My point is, however, that even while it may not seem so at the surface level, you’re in a much worse position as a proprietary developer, than the open source and free software hobbyist, who is capable of inviting global input and value to his work by using the GPL and has very few expenses doing so.
Now, what about the user? At a first glance, users get what they want, a theme or plugin of their choice and style. But the price they pay is not simply the money changing hands. They also become dependant on a company or a particular developer to provide for them the code and support they want. If the user becomes dissatisfied with the company’s service or the company goes bankrupt, or if the developer decides to go his own way leaving the product and it’s users behind, few will relate enough to the product to be able to pick up where he left. If a piece of code has had 20.000 downloads globally, it becomes a lot easier to find someone, for whom this piece of work is not just a strange mess. But it is also possible, for a user who can’t find somebody to help him, to dive into the code himself and learn to solve problems and create new features, and then redistribute his work.
I’m really great with developers selling their work, but I believe they’re shooting themselves in their feet, if they use GPL’ed software in the first place as a platform or market, and then do not use the powerful legal tools at their disposal in the GPL and other free licenses, to leverage the reach and further refinement of what they do. And I believe users who are too impatient with open source communities and hobbyist free software developers and pay for themes and plugins help trap themselves and their developers in closed circles, which will lead them nowhere while the open communities grow stronger. There’s a real danger however, that great developer talent will wind up in these kinds of dead-end relationships, which doesn’t expose their projects to the open scrutiny of global free software communities. There’s also a real danger that open source software projects won’t spawn the businesses and startups they need, in order to create thriving communities and cultivate collaborative efforts to create even better architectures for facilitating the development of great free software. This may happen if developers and startups decline from using the GPL or other copyleft strategies, out of the misunderstanding and fear that they can’t make money on something which is “free”.
Sometimes I prefer to visualize an idea using nothing else but notepad – or preferably just pen and paper, whatever I have in front of me. The ‘back of the napkin‘ philosophy fits well with me. In fact when I tidy up old stacks of paper once in a while, I always find sketched down ideas on the back of envelopes and in impossible places such as the backside of letters from the tax office. Do I archive it under that particular idea and project – or does it go into the tax papers stack?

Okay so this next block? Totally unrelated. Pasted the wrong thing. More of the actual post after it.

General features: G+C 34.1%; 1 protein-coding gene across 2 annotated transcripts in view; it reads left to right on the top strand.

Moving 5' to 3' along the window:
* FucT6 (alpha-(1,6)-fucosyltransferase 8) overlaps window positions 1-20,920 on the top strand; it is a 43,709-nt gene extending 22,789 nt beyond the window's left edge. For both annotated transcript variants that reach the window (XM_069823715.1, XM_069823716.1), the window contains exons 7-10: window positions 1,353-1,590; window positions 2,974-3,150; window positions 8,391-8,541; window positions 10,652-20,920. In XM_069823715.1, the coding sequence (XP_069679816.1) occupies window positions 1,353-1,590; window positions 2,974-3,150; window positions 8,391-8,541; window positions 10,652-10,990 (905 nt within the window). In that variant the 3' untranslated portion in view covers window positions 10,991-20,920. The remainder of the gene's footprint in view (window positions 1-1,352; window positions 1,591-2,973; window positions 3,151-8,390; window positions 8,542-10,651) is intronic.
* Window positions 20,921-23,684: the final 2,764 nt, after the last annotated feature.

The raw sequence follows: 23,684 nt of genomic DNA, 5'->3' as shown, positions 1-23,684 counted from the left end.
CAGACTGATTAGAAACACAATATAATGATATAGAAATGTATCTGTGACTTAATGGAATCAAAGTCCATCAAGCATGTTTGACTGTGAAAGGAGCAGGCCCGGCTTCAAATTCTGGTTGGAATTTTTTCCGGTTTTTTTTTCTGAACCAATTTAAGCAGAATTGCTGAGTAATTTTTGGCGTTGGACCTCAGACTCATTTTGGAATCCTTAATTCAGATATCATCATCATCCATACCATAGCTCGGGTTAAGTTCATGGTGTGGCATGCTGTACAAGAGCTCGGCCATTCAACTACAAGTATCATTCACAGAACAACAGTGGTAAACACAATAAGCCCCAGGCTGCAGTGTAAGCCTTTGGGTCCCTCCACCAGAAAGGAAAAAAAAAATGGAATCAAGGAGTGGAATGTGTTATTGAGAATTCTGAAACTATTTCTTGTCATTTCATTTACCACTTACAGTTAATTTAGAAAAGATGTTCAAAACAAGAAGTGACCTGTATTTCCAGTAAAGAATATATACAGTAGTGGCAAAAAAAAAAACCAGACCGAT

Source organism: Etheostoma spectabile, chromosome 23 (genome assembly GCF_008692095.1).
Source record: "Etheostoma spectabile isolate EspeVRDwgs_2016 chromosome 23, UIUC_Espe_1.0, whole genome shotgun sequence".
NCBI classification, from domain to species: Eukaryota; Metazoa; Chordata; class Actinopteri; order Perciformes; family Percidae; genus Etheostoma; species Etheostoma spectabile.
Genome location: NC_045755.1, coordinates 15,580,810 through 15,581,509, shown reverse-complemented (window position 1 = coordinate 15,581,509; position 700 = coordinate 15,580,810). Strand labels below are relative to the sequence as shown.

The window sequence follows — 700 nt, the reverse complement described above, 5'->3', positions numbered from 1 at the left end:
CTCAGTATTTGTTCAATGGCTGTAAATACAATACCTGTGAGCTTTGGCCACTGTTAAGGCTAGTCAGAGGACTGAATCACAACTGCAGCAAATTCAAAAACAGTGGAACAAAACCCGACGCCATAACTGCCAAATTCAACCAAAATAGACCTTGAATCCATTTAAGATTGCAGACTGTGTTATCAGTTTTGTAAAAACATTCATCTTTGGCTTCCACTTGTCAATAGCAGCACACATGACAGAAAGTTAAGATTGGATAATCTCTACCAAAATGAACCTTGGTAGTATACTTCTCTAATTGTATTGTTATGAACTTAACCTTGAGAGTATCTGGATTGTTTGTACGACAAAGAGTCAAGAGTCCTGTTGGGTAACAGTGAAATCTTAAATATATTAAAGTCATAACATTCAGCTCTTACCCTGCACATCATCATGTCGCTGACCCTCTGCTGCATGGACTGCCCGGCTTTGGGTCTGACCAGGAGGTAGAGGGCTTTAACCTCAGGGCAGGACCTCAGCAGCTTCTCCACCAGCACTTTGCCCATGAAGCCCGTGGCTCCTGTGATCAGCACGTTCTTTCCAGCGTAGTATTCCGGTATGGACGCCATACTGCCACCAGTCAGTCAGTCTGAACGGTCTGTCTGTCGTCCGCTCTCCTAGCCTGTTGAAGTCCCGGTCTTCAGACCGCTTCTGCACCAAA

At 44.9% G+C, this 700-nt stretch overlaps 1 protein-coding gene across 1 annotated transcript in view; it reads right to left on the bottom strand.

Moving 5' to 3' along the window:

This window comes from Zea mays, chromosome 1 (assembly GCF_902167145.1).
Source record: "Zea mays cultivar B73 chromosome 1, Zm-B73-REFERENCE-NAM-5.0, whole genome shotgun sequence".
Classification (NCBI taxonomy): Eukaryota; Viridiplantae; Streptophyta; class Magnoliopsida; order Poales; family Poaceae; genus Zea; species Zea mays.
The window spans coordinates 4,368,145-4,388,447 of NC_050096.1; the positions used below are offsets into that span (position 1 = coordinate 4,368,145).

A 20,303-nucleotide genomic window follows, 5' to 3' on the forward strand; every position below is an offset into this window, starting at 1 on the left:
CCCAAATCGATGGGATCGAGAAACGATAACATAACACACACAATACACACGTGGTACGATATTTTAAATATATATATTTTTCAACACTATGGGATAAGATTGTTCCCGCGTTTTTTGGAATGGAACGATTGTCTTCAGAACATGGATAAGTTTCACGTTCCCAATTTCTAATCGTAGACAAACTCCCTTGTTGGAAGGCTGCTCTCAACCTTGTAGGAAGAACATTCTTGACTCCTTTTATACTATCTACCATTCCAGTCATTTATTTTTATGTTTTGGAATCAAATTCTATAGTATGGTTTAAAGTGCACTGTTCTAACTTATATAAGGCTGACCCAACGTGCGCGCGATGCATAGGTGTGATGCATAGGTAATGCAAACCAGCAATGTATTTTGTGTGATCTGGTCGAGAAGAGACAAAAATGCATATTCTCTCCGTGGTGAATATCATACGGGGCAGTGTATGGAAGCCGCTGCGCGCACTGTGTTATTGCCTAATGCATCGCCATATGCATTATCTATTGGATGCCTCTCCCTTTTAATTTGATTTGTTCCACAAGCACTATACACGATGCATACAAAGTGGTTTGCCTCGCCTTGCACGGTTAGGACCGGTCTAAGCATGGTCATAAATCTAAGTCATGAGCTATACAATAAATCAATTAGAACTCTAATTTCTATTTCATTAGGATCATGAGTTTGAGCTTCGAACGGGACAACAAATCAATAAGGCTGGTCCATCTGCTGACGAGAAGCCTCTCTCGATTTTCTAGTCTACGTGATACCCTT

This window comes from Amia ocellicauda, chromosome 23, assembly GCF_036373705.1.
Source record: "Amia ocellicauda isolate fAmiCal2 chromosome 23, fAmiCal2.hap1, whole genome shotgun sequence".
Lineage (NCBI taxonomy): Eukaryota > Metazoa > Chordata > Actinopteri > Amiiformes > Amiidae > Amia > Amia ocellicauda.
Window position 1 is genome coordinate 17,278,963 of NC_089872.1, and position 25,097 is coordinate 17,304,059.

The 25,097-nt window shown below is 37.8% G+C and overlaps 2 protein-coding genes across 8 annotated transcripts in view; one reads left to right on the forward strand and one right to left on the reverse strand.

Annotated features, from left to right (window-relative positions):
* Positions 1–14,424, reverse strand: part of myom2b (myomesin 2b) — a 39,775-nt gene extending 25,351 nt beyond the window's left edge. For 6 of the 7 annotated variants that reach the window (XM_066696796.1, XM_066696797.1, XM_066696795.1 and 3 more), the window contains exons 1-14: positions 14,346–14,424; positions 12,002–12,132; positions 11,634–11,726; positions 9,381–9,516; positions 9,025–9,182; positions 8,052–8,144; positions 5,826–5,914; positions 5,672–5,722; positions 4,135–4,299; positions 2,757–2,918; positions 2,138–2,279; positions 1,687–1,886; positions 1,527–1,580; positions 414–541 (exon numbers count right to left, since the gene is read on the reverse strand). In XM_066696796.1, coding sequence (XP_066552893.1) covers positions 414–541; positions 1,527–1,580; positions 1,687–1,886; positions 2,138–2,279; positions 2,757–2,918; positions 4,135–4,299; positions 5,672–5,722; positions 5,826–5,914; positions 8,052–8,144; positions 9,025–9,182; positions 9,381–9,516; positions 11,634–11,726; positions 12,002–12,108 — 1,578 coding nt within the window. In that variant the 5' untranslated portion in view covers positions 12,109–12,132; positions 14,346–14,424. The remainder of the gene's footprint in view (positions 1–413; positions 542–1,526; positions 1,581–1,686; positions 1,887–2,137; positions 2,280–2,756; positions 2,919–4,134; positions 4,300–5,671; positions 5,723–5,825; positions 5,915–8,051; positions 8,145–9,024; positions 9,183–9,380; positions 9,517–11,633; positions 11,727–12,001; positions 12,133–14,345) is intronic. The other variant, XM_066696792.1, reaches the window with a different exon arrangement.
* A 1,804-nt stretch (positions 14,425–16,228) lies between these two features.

The Kaplak Stream napkin model
Here’s an updated napkin model for Kaplak Stream which I recently created in Notepad :
This model shows the very basic idea of Kaplak Stream. The Arts and History websites are different sites, but have some tags or categories in common, such as ‘knights’ and ‘romantic’. But each site has no way of knowing about this; they may not even be aware of the other site’s existance. They’re separate systems, islands of information. A visitor clicking on a tag on the Arts site won’t see the items tagged the same on the History site. Now, when the feeds of both sites are fed into the Kaplak Stream, it allows new types of long tail sites to be created.
By pooling our feeds, we allow new contexts to be created. This can happen when feeds are extracted from the stream for particular tags or categories. When feeds are pooled, even tags and categories that are not used a lot on an individual website, may spawn new rich web contexts, which are capable of sending traffic back to the original publishers, but, what is more important, enable the distribution of products (via affiliate models) which are otherwise hard to sell in a mainstream context.
In this case a Knights site and a Romantic site can be easily created. Neither of these new sites could exist within the History or the Arts sites, but because we pool and channel the information from a wider range of sources, they can now.
As this model shows, linking back to feed publishers for increased visibility of their sites and contexts is a key feature of the network. Submit your feed and gain greater visibility, because more sites “on the way” will link back to your site. This is key for publishers to actually want in and be part of what we’re doing. However, this is just the short-term benefits.
Connecting the disconnected
When feeds are extracted from Kaplak Stream and into other niche contexts, publishers will connect more easily with these contexts and communities, empowering both publishers and communities, who would otherwise not know each other. Anything may arise from these new connections : meetups, exchange of ideas, products, etc. It is in this new context, that the sales of niche products are more easily arranged, probably most likely and easily via the use of affiliate programs.